0
$\begingroup$

I'm confused by limes superior, sup / supremum, same for lim inf...

First of all, is sup an abbreviation of supremum? $sup\Leftrightarrow supremum$?

I have invented a sequence myself and solved it, and I hope I did it correctly.

$$a_{n}=(-1)^{n}\left(1+\frac{1}{n}\right), n \geq 1$$

So, the supremum of this sequence is $\sup=(-1)^{2}\left(1+\frac{1}{2}\right)= 1\cdot\frac{3}{2}= \frac{3}{2}$

The infimum is $\inf=(-1)^{1}\left(1+\frac{1}{1}\right)= -2$

and now lim sup lim inf:

For an even $n$: $\limsup_{n\rightarrow\infty}\left(a_{n}\right )=\left(1+\lim_{n\rightarrow\infty}(\frac{1}{n})\right)=(1+0)=1$

For an uneven $n$: $\liminf_{n\rightarrow\infty}\left(a_{n}\right )=-\left(1+\lim_{n\rightarrow\infty}(\frac{1}{n})\right)=-(1+0)=-1$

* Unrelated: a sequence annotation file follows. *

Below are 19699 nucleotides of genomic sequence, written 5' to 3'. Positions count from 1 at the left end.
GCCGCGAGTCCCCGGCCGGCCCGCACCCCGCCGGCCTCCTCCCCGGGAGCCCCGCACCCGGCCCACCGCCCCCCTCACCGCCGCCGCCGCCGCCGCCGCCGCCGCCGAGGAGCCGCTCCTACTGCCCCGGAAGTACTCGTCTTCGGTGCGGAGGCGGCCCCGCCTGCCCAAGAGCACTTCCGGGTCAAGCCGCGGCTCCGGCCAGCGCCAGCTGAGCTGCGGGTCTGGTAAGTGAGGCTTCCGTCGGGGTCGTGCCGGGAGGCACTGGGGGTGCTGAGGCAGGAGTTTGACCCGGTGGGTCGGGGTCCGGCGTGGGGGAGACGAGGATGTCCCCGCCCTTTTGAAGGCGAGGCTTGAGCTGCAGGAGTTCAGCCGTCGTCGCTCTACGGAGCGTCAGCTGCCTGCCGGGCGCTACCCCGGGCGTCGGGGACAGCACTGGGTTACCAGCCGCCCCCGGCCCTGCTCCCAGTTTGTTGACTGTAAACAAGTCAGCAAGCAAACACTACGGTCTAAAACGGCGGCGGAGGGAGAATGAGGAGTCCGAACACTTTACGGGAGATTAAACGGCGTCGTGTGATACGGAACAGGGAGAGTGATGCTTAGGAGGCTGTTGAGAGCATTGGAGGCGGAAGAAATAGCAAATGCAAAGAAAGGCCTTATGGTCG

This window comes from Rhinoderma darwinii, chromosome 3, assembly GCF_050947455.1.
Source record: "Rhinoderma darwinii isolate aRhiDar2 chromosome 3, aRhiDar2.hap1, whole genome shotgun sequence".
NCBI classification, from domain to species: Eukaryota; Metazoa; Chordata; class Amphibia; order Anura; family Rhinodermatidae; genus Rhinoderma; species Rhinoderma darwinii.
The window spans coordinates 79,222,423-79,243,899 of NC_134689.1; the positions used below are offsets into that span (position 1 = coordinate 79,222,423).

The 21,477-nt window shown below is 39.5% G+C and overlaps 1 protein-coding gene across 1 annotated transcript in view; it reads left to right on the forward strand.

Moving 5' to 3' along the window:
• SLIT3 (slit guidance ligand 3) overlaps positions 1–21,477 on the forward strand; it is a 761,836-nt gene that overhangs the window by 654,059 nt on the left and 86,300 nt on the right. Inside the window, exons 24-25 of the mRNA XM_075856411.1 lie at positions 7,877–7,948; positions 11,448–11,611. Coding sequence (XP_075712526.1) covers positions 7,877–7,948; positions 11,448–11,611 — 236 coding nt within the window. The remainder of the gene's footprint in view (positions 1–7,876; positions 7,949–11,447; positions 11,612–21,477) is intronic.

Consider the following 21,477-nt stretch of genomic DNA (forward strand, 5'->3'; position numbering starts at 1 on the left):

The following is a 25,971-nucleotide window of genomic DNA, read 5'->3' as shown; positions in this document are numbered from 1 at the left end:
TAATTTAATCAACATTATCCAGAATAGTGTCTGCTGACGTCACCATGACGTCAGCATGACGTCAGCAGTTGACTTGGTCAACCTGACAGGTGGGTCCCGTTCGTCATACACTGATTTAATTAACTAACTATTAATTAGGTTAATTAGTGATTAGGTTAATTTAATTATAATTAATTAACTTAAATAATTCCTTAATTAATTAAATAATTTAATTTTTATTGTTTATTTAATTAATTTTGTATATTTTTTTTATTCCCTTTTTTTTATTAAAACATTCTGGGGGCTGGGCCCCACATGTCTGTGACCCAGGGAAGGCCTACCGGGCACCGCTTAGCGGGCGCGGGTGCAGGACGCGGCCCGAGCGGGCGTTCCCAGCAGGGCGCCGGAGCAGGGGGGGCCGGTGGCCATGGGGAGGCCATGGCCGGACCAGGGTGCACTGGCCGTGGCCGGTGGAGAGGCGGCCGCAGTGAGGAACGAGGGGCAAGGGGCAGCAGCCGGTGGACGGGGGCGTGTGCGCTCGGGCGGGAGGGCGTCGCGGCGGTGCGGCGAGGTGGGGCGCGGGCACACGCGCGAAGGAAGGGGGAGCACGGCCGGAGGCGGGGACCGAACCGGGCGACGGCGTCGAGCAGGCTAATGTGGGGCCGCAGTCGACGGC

I hope I haven't confused anything here? This is really confusing for me and I hope I did it correctly...

$\endgroup$
  • $\begingroup$ This is all 100% correct. $\endgroup$ – mathguy Jul 30 '16 at 22:35
  • $\begingroup$ Thank you very much, so glad to read that :) $\endgroup$ – cnmesr Jul 30 '16 at 22:39
  • $\begingroup$ An interesting exercise for you: Prove that for any sequence ${a_n}$, $\limsup(a_n) = \inf(b_N)$, where $b_N$ is defined as $b_N = \sup_{n\ge N}(a_n)$. Sometimes that is the definition of $\limsup$; rather, use the definition as the $\sup$ of all limits of all subsequences of $(a_n)$. $\endgroup$ – mathguy Jul 30 '16 at 22:40

Your Answer

By clicking “Post Your Answer”, you agree to our terms of service, privacy policy and cookie policy

Browse other questions tagged or ask your own question.